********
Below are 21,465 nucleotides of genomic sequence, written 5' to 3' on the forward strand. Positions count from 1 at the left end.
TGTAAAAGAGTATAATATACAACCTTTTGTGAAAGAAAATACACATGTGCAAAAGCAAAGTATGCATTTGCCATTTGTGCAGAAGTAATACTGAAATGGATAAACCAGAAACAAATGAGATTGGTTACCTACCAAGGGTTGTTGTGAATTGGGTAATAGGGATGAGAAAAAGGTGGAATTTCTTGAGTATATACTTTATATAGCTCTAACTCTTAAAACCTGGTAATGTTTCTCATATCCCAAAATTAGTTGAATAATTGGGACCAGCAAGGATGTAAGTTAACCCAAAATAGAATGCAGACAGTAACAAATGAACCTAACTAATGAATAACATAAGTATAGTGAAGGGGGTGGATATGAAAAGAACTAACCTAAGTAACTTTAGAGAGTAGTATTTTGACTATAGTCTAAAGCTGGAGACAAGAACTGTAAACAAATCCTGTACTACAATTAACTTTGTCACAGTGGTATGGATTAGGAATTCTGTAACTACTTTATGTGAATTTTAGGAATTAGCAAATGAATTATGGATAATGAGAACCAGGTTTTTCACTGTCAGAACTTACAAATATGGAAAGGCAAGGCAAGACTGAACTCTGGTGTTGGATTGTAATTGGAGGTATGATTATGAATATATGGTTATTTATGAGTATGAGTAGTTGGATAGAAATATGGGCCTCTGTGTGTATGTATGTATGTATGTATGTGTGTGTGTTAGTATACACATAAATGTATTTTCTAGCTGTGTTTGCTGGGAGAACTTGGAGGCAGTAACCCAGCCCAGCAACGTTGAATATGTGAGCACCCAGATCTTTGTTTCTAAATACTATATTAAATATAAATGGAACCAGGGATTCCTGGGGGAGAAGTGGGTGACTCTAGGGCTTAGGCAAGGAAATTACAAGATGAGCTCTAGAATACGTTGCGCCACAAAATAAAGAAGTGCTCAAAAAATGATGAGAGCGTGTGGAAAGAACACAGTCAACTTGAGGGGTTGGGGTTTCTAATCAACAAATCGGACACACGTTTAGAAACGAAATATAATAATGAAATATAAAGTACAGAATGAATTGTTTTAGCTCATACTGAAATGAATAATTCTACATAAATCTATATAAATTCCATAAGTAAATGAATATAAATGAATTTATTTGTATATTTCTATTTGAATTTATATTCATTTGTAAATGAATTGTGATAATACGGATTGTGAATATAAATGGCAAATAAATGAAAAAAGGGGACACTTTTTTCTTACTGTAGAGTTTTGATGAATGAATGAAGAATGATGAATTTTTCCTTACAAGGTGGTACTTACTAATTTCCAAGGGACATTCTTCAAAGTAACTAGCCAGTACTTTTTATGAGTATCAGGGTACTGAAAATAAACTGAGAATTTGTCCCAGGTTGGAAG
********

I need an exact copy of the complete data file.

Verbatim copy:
Below are 21,465 nucleotides of genomic sequence, written 5' to 3' on the forward strand. Positions count from 1 at the left end.
TGTAAAAGAGTATAATATACAACCTTTTGTGAAAGAAAATACACATGTGCAAAAGCAAAGTATGCATTTGCCATTTGTGCAGAAGTAATACTGAAATGGATAAACCAGAAACAAATGAGATTGGTTACCTACCAAGGGTTGTTGTGAATTGGGTAATAGGGATGAGAAAAAGGTGGAATTTCTTGAGTATATACTTTATATAGCTCTAACTCTTAAAACCTGGTAATGTTTCTCATATCCCAAAATTAGTTGAATAATTGGGACCAGCAAGGATGTAAGTTAACCCAAAATAGAATGCAGACAGTAACAAATGAACCTAACTAATGAATAACATAAGTATAGTGAAGGGGGTGGATATGAAAAGAACTAACCTAAGTAACTTTAGAGAGTAGTATTTTGACTATAGTCTAAAGCTGGAGACAAGAACTGTAAACAAATCCTGTACTACAATTAACTTTGTCACAGTGGTATGGATTAGGAATTCTGTAACTACTTTATGTGAATTTTAGGAATTAGCAAATGAATTATGGATAATGAGAACCAGGTTTTTCACTGTCAGAACTTACAAATATGGAAAGGCAAGGCAAGACTGAACTCTGGTGTTGGATTGTAATTGGAGGTATGATTATGAATATATGGTTATTTATGAGTATGAGTAGTTGGATAGAAATATGGGCCTCTGTGTGTATGTATGTATGTATGTATGTGTGTGTGTTAGTATACACATAAATGTATTTTCTAGCTGTGTTTGCTGGGAGAACTTGGAGGCAGTAACCCAGCCCAGCAACGTTGAATATGTGAGCACCCAGATCTTTGTTTCTAAATACTATATTAAATATAAATGGAACCAGGGATTCCTGGGGGAGAAGTGGGTGACTCTAGGGCTTAGGCAAGGAAATTACAAGATGAGCTCTAGAATACGTTGCGCCACAAAATAAAGAAGTGCTCAAAAAATGATGAGAGCGTGTGGAAAGAACACAGTCAACTTGAGGGGTTGGGGTTTCTAATCAACAAATCGGACACACGTTTAGAAACGAAATATAATAATGAAATATAAAGTACAGAATGAATTGTTTTAGCTCATACTGAAATGAATAATTCTACATAAATCTATATAAATTCCATAAGTAAATGAATATAAATGAATTTATTTGTATATTTCTATTTGAATTTATATTCATTTGTAAATGAATTGTGATAATACGGATTGTGAATATAAATGGCAAATAAATGAAAAAAGGGGACACTTTTTTCTTACTGTAGAGTTTTGATGAATGAATGAAGAATGATGAATTTTTCCTTACAAGGTGGTACTTACTAATTTCCAAGGGACATTCTTCAAAGTAACTAGCCAGTACTTTTTATGAGTATCAGGGTACTGAAAATAAACTGAGAATTTGTCCCAGGTTGGAAG